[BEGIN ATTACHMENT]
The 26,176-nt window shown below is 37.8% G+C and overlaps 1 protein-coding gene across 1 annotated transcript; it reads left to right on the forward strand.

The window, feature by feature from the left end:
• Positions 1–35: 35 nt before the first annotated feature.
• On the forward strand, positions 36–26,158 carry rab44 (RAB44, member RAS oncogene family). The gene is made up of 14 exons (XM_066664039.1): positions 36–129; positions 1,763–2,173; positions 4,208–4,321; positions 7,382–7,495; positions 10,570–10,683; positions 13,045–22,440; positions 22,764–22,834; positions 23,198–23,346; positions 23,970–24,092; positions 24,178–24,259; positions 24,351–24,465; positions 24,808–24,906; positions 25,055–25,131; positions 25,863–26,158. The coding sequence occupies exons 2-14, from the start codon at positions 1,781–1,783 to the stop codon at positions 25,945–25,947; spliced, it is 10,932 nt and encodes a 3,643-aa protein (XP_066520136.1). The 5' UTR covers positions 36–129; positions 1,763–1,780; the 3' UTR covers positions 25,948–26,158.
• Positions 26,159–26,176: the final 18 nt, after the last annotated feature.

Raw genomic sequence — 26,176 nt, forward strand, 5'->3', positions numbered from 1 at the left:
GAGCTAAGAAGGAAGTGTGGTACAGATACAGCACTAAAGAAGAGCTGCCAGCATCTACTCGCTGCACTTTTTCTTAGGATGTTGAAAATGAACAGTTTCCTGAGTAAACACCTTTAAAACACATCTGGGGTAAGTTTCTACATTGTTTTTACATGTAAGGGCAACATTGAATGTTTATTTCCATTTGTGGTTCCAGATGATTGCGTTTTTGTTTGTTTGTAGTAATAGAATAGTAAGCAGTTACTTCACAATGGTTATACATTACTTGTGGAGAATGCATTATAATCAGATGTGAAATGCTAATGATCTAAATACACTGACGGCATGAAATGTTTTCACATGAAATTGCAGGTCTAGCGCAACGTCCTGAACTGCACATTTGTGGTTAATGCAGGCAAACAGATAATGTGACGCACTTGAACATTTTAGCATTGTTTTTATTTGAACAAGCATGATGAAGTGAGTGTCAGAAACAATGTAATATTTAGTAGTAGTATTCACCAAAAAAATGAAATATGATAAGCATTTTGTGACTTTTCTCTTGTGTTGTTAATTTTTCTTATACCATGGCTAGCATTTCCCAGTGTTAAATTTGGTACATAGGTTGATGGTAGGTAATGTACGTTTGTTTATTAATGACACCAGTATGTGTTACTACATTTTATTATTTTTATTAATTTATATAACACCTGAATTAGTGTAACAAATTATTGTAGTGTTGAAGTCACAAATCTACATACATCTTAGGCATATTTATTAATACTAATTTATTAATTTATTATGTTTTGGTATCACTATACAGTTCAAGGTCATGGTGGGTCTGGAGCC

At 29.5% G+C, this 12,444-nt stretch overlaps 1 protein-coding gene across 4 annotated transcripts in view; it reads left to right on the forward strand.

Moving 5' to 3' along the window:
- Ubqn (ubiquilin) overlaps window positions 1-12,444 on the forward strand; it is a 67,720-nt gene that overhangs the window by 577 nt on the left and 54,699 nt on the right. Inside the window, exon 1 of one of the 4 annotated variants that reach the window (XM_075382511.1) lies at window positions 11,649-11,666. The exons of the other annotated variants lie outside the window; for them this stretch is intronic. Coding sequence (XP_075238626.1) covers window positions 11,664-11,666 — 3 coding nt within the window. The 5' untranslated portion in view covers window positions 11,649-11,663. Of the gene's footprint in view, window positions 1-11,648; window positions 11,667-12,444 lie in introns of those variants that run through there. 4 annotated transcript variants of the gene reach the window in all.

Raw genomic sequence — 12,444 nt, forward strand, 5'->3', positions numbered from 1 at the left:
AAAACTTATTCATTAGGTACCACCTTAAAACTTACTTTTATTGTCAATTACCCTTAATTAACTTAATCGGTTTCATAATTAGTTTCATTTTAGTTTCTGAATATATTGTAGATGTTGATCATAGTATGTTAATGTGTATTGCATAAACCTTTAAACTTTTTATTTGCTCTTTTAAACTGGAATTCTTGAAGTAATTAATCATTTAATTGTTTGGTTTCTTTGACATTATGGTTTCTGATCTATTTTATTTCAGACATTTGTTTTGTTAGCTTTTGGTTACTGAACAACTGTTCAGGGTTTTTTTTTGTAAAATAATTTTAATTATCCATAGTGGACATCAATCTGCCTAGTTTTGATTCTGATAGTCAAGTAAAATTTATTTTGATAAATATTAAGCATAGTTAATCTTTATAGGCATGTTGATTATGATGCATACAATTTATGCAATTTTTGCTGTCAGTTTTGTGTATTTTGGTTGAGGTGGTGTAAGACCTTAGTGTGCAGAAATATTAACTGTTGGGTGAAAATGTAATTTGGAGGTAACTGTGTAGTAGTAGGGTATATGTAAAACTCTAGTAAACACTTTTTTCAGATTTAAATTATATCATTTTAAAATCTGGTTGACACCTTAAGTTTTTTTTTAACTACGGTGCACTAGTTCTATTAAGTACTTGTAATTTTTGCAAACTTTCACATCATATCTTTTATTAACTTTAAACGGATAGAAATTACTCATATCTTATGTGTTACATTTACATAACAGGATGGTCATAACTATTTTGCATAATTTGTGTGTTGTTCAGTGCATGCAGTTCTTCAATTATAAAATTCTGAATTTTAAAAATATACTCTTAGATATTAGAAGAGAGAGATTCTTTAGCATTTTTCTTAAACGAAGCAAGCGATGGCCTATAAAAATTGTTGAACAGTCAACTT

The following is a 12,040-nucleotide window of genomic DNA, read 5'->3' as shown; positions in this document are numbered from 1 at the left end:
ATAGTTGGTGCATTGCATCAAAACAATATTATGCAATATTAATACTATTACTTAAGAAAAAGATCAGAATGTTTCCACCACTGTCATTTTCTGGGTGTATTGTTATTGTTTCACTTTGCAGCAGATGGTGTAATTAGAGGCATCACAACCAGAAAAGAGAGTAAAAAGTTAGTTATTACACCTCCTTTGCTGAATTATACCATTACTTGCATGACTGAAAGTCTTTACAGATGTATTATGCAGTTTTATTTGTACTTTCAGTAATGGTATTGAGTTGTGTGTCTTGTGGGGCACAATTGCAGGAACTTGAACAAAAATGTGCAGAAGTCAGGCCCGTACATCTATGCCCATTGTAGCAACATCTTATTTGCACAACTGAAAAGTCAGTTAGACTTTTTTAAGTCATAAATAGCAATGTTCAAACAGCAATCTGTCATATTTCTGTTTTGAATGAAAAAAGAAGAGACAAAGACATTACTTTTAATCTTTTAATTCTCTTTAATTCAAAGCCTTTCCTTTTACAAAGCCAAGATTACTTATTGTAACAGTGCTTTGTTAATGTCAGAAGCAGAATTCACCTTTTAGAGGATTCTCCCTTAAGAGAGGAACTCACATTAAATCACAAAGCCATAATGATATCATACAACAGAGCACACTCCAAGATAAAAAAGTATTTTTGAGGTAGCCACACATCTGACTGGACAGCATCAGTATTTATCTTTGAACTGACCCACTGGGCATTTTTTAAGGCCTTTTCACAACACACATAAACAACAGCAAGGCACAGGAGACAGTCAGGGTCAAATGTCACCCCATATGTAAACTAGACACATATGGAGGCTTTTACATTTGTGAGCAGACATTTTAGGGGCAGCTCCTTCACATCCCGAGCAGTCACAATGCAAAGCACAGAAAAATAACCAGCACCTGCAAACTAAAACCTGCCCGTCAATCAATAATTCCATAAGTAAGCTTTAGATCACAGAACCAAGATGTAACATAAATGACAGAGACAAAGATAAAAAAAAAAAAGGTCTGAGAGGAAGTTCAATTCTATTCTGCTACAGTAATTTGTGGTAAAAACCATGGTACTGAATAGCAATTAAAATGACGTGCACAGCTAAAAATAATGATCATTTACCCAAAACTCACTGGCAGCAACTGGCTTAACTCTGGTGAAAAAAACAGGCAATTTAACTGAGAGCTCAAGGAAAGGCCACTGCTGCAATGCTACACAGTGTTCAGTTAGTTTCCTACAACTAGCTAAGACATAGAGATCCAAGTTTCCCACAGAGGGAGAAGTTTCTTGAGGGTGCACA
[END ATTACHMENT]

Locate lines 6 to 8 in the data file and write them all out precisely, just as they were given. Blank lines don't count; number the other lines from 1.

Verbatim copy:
Raw genomic sequence — 26,176 nt, forward strand, 5'->3', positions numbered from 1 at the left:
GAGCTAAGAAGGAAGTGTGGTACAGATACAGCACTAAAGAAGAGCTGCCAGCATCTACTCGCTGCACTTTTTCTTAGGATGTTGAAAATGAACAGTTTCCTGAGTAAACACCTTTAAAACACATCTGGGGTAAGTTTCTACATTGTTTTTACATGTAAGGGCAACATTGAATGTTTATTTCCATTTGTGGTTCCAGATGATTGCGTTTTTGTTTGTTTGTAGTAATAGAATAGTAAGCAGTTACTTCACAATGGTTATACATTACTTGTGGAGAATGCATTATAATCAGATGTGAAATGCTAATGATCTAAATACACTGACGGCATGAAATGTTTTCACATGAAATTGCAGGTCTAGCGCAACGTCCTGAACTGCACATTTGTGGTTAATGCAGGCAAACAGATAATGTGACGCACTTGAACATTTTAGCATTGTTTTTATTTGAACAAGCATGATGAAGTGAGTGTCAGAAACAATGTAATATTTAGTAGTAGTATTCACCAAAAAAATGAAATATGATAAGCATTTTGTGACTTTTCTCTTGTGTTGTTAATTTTTCTTATACCATGGCTAGCATTTCCCAGTGTTAAATTTGGTACATAGGTTGATGGTAGGTAATGTACGTTTGTTTATTAATGACACCAGTATGTGTTACTACATTTTATTATTTTTATTAATTTATATAACACCTGAATTAGTGTAACAAATTATTGTAGTGTTGAAGTCACAAATCTACATACATCTTAGGCATATTTATTAATACTAATTTATTAATTTATTATGTTTTGGTATCACTATACAGTTCAAGGTCATGGTGGGTCTGGAGCC

At 29.5% G+C, this 12,444-nt stretch overlaps 1 protein-coding gene across 4 annotated transcripts in view; it reads left to right on the forward strand.